In 2017-2018, the scheme operators misused funds from the Capital Replacement Fund to refurbish units. This is an offence under section 91 of the Retirement Villages Act. Furthermore, the scheme operators falsely told the residents that the Act allowed them to do it, and encouraged residents to vote for a resolution to accept the Financial Statements at the 2018 AGM.

8.Misused Capital Replacement Fund (CRF) 2019-2020

In 2019-2020, the scheme operators misused funds from the Capital Replacement Fund to replace a concrete driveway that they had damaged in their role as developers of the extension to the village. Also, they misused funds to install rock walls, an "entry statement", that is not a capital replacement item. These are offences under section 91 of the Retirement Villages Act. Furthermore, the scheme operators encouraged residents to vote for a resolution to accept the Financial Statements at the 2020 AGM.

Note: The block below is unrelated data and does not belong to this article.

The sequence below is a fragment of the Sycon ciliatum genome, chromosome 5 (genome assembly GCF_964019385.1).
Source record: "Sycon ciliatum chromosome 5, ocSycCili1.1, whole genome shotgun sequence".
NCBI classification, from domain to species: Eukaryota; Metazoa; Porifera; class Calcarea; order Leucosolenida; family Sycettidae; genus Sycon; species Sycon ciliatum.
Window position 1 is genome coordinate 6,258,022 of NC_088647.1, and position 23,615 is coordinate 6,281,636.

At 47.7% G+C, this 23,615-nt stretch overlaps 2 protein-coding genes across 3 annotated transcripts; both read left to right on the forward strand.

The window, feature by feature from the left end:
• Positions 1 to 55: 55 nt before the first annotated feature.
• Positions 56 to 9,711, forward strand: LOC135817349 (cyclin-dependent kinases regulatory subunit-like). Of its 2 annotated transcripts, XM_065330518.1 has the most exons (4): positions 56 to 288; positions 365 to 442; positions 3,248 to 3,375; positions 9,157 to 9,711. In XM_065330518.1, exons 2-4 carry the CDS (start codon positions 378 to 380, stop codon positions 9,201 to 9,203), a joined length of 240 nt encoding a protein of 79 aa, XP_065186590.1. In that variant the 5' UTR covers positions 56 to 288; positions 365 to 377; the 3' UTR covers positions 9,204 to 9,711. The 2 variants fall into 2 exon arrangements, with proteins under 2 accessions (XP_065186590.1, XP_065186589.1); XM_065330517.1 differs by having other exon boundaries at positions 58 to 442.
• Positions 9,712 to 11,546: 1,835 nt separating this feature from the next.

9. Knowingly Included false information in Financial Statements 2019-2020

The scheme operators knowingly included false information, that all 92 of the units in Laurel Springs were completed, in the "Notes to Financial Statements" for the 2019-2020 Financial Statements. This falsely implies that all 15 of the new leasehold units were completed, whereas only four new units are completed and only two occupied. Furthermore, the scheme operators encouraged residents to vote for a resolution to accept the Financial Statements at the 2020 AGM. In my opinion, this is an offence of fraud under the Queensland Criminal Code.